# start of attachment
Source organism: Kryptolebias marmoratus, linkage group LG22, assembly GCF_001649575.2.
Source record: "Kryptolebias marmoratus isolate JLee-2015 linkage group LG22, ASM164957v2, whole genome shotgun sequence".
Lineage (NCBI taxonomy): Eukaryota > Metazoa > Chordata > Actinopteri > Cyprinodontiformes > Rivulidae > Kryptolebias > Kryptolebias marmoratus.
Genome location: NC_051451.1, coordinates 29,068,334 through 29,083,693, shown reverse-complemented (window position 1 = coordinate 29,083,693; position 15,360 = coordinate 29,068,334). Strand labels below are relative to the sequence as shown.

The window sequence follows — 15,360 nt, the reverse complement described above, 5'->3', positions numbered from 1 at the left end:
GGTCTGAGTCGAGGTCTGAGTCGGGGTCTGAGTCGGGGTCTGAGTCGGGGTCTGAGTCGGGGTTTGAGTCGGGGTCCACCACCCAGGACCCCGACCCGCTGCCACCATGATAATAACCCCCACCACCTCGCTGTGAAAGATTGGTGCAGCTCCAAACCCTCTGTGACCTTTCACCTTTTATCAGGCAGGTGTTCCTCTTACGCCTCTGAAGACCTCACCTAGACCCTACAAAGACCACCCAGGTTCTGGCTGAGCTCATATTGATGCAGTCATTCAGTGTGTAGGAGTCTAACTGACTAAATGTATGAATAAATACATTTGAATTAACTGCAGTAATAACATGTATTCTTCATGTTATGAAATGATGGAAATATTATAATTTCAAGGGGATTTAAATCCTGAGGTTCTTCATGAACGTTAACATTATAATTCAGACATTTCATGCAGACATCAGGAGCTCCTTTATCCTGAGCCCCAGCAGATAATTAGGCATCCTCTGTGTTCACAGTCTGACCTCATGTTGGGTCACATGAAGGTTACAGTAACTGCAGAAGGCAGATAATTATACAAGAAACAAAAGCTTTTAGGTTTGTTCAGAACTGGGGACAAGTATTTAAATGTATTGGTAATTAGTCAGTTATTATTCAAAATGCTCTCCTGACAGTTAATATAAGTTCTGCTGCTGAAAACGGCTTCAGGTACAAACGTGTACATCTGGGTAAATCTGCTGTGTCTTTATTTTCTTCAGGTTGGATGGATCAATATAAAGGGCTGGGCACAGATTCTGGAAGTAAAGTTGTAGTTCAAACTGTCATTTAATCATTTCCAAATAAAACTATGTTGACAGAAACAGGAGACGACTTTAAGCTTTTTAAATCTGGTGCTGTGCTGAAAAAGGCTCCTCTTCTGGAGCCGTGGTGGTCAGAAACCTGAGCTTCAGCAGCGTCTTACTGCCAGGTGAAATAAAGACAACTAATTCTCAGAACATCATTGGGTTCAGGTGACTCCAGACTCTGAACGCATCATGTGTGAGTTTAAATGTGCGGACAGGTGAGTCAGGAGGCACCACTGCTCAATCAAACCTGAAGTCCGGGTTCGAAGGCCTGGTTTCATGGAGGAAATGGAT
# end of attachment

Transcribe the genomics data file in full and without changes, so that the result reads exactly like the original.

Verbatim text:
Source organism: Kryptolebias marmoratus, linkage group LG22, assembly GCF_001649575.2.
Source record: "Kryptolebias marmoratus isolate JLee-2015 linkage group LG22, ASM164957v2, whole genome shotgun sequence".
Lineage (NCBI taxonomy): Eukaryota > Metazoa > Chordata > Actinopteri > Cyprinodontiformes > Rivulidae > Kryptolebias > Kryptolebias marmoratus.
Genome location: NC_051451.1, coordinates 29,068,334 through 29,083,693, shown reverse-complemented (window position 1 = coordinate 29,083,693; position 15,360 = coordinate 29,068,334). Strand labels below are relative to the sequence as shown.

The window sequence follows — 15,360 nt, the reverse complement described above, 5'->3', positions numbered from 1 at the left end:
GGTCTGAGTCGAGGTCTGAGTCGGGGTCTGAGTCGGGGTCTGAGTCGGGGTCTGAGTCGGGGTTTGAGTCGGGGTCCACCACCCAGGACCCCGACCCGCTGCCACCATGATAATAACCCCCACCACCTCGCTGTGAAAGATTGGTGCAGCTCCAAACCCTCTGTGACCTTTCACCTTTTATCAGGCAGGTGTTCCTCTTACGCCTCTGAAGACCTCACCTAGACCCTACAAAGACCACCCAGGTTCTGGCTGAGCTCATATTGATGCAGTCATTCAGTGTGTAGGAGTCTAACTGACTAAATGTATGAATAAATACATTTGAATTAACTGCAGTAATAACATGTATTCTTCATGTTATGAAATGATGGAAATATTATAATTTCAAGGGGATTTAAATCCTGAGGTTCTTCATGAACGTTAACATTATAATTCAGACATTTCATGCAGACATCAGGAGCTCCTTTATCCTGAGCCCCAGCAGATAATTAGGCATCCTCTGTGTTCACAGTCTGACCTCATGTTGGGTCACATGAAGGTTACAGTAACTGCAGAAGGCAGATAATTATACAAGAAACAAAAGCTTTTAGGTTTGTTCAGAACTGGGGACAAGTATTTAAATGTATTGGTAATTAGTCAGTTATTATTCAAAATGCTCTCCTGACAGTTAATATAAGTTCTGCTGCTGAAAACGGCTTCAGGTACAAACGTGTACATCTGGGTAAATCTGCTGTGTCTTTATTTTCTTCAGGTTGGATGGATCAATATAAAGGGCTGGGCACAGATTCTGGAAGTAAAGTTGTAGTTCAAACTGTCATTTAATCATTTCCAAATAAAACTATGTTGACAGAAACAGGAGACGACTTTAAGCTTTTTAAATCTGGTGCTGTGCTGAAAAAGGCTCCTCTTCTGGAGCCGTGGTGGTCAGAAACCTGAGCTTCAGCAGCGTCTTACTGCCAGGTGAAATAAAGACAACTAATTCTCAGAACATCATTGGGTTCAGGTGACTCCAGACTCTGAACGCATCATGTGTGAGTTTAAATGTGCGGACAGGTGAGTCAGGAGGCACCACTGCTCAATCAAACCTGAAGTCCGGGTTCGAAGGCCTGGTTTCATGGAGGAAATGGAT